NATIVE GRASSES OF KANSAS (1889)
View article here:
Agrostology (My word for the day), sometimes called graminology (that will be my word for the day tomorrow), is the scientific study of the grasses. Agrostologists classify different kinds of grasses. Agrostology also has importance in the maintenance of wild and grazed grasslands, agriculture (crop plants such as rice, maize, sugarcane, and wheat are grasses, and many types of animal fodder are grasses), urban and environmental horticulture, turf grass management and sod production, ecology, and conservation.
The classification or naming or different types of grasses is probably as old as humankind. We love to name things. It makes them matter... sets them apart.
The article cited above is a compilation of Kansas grasses. The compiler, William Ashbrook Kellerman, borrowed from many different sources and published a descriptive list of 170 different varieties of grasses found in Kansas. His article also includes 43 plates of wonderful black and white illustrations of many of the grasses he cites. It's a great look at what's growing in a Kansas field you pass by or in your back yard. You can view this article, clipped from the March 1889 quarterly report of the Kansas State Board of Agriculture online at the State Library of Kansas' KGI Online Library. The link is at the top of the Blog.
Just to give you an idea of how extensive Kellerman's 1889 publication is, here's a list of the illustrations (Plates). The common names of some of these grasses are cool. You can also amaze your friends and neighbor using the Latin names... complaining about "Panicum sanguinale" instead of crab grass:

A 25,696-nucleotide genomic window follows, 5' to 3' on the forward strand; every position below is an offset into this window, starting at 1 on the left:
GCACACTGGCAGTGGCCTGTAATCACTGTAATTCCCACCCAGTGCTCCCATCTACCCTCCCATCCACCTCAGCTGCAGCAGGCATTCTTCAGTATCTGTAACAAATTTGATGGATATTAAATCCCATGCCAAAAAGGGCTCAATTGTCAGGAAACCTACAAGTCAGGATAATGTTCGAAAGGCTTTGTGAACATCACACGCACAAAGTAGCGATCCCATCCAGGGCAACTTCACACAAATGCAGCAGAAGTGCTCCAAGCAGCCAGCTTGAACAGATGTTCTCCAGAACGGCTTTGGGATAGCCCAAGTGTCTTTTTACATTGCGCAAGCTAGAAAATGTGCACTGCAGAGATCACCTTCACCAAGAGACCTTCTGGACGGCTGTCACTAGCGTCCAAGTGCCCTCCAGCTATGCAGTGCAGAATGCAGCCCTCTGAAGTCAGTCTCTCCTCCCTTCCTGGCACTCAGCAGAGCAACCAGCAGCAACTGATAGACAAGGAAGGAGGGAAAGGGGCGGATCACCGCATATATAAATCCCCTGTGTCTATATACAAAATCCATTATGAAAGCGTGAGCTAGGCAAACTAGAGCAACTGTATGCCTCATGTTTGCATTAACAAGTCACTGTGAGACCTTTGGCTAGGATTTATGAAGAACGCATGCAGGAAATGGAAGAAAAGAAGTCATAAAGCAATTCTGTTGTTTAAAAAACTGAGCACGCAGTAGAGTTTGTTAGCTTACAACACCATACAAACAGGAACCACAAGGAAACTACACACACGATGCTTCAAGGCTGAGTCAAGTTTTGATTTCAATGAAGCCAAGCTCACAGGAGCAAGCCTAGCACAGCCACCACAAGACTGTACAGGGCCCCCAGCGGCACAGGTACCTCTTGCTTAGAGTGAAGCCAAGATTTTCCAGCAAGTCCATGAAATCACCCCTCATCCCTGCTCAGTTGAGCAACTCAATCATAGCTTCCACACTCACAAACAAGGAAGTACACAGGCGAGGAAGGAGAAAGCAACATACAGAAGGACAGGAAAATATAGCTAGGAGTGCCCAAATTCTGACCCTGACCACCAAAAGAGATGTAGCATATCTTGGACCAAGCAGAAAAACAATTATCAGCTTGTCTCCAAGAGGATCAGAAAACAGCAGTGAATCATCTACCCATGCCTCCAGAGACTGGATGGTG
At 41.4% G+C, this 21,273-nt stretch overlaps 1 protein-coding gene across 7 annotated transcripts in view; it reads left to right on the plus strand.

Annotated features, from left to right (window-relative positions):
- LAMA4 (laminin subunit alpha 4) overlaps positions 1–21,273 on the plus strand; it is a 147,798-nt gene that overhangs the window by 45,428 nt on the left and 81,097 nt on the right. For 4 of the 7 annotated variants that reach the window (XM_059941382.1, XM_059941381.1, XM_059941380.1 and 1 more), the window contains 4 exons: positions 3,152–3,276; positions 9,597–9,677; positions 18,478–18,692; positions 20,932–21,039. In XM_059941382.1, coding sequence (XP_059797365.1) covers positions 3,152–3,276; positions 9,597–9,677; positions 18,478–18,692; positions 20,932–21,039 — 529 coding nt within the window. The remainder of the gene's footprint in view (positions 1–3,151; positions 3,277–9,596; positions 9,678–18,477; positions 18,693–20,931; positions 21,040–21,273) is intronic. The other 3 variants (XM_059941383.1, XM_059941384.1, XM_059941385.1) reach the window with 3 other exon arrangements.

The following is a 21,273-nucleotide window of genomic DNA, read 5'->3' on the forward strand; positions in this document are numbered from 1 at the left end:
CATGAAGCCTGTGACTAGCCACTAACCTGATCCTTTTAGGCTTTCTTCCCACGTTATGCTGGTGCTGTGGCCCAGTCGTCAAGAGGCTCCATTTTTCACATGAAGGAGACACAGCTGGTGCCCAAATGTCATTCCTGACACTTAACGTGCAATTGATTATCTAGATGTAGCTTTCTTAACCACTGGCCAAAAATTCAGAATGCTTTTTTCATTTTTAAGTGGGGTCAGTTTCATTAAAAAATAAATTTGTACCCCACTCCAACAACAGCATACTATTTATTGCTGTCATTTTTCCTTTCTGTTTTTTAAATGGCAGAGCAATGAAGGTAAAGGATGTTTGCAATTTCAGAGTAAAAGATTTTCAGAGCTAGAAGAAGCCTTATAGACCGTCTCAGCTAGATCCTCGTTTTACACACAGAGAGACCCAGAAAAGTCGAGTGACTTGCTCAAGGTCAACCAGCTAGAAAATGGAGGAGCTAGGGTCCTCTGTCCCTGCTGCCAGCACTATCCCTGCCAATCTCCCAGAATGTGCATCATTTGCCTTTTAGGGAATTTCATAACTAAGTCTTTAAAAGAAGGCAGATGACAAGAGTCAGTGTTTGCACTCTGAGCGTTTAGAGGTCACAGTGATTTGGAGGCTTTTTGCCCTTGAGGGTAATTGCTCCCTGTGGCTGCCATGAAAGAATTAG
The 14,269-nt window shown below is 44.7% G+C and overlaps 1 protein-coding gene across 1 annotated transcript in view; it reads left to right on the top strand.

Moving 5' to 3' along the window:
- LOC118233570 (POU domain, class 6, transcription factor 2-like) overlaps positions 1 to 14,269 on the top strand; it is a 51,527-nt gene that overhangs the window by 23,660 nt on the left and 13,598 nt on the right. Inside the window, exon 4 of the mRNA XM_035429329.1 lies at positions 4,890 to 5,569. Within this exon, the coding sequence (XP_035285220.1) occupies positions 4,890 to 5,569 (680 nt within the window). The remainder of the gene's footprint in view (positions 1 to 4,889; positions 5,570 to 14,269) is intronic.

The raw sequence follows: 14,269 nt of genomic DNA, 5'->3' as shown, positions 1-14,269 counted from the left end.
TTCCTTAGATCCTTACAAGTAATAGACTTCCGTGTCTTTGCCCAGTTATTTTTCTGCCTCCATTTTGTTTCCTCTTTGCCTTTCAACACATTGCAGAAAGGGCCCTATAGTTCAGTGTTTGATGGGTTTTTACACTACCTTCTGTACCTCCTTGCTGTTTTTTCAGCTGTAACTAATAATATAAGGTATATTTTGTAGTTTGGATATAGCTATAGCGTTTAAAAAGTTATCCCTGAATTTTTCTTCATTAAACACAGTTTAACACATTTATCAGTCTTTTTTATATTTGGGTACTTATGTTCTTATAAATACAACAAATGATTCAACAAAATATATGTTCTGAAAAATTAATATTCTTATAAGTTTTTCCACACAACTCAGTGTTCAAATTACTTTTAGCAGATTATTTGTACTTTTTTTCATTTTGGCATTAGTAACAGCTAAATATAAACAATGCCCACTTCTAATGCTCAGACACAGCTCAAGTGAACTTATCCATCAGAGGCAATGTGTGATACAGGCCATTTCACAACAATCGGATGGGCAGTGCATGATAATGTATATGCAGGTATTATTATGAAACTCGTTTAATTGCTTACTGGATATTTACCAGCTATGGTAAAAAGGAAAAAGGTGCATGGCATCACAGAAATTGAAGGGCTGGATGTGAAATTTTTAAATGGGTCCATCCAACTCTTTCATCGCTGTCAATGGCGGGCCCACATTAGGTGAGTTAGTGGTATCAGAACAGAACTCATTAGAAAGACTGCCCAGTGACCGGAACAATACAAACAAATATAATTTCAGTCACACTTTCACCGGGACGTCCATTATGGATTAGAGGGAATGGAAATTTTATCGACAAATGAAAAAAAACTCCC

LIST OF ILLUSTRATED PLATES: No. 1, Gama-grass (Tripsaciun dactyloides) -- No. 3. Little blue stem (Andropogon scoparius). -- No. 5. Big blue stem (Andropogon provincialis) -- No. 9. Bushy blue stem (Andropogon nutans) -- No. 12. Slender paspalum (Paspalum setaceum) -- No. 16. Crab grass (Panicum sanguinale) -- No. 19. Branching panic-grass (Panicum proliferum) -- No. 20. Old witch grass (Panicum capillare) -- No. 22. Switch grass (Panicum virgatum) -- No. 31. Barn-yard grass (Panicum Crus-galli) -- No. 43. Reed canary grass (Phalaris arundinacea) -- No. 49. Beard grass (Aristida purpurea) -- No. 58. Spiked muhlenbergia (Muhlenbergia glomerata) -- No. 59. Mexican muhlenbergia (Muhlenbergia Mexicana) -- No. 66. Timothy (Phleum pratense) -- No. 77. Drop seed grass (Sporoboltis cryptandrus) -- No. 83. Red-top (Agrostis vulgaris) -- No. 88. Small reed-grass (Calamagrostis Canadensis) -- No. 94. Cord grass (Spartina cynosuroides) -- No. 96. Chloris verticillata -- No. 100. Gramma grass (Bouteloua oligostcachya) -- No. 103. Feather grass (Leptochloa mucronata) -- No. 104. Buffalo grass (Buchloe dactyloides) -- No. 105. False buffalo grass (Munroa squarrosa) -- No. 107. Tall red-top (Triodia cuprea) -- No. 113. Spike grass (Diplachne fascicularis) -- No. 116. Candy grass (Eragrostis major) -- No. 123-5. Spikelets of Koeleria (1-6) and Eatonia (7-15) -- No. 125. Crested Koeleria (Koelerici cristata) -- No. 128. Broad-flowered fescue (Uniola latifolia) -- No. 129. Salt grass (Distichlis maritima) -- No. 130. Orchid grass (Dactylis glomerata) -- No. 131. Mountain blue-grass (Poa andina) -- No. 134. Wire grass (Poa compressa) -- No. 136. Kentucky blue-grass (Poa pratensis) -- No. 139. Wood spear-grass (Poa alsodes) -- No. 143. Reed meadow-grass (Glyceria aquaitica) -- No. 147. Sheep's fescue grass (Festuca ovina) -- No. 149. Meadow fescue (Festuca elatior) -- No. 154. Cheat or Chess (Bromus secalinus) -- No. 159. Rye-grass (Lolium perenne) -- No. 160. Quack grass (Agropyrum repens) -- No. 167. Wild rye (Elymus Canadensis).
Keep in mind that the world of grasses has probably changed since 1889. If you'd like to see a current, colorful list of Kansas grasses you can do so at this website:
KANSAS WILDFLOWERS & GRASSES
This amazing site, maintained by Mike Haddock, contains information and more than 8,731 identification photos (in color) for 1018 species of forbs, grasses, sedges, rushes, trees, and other woody plants found growing in Kansas.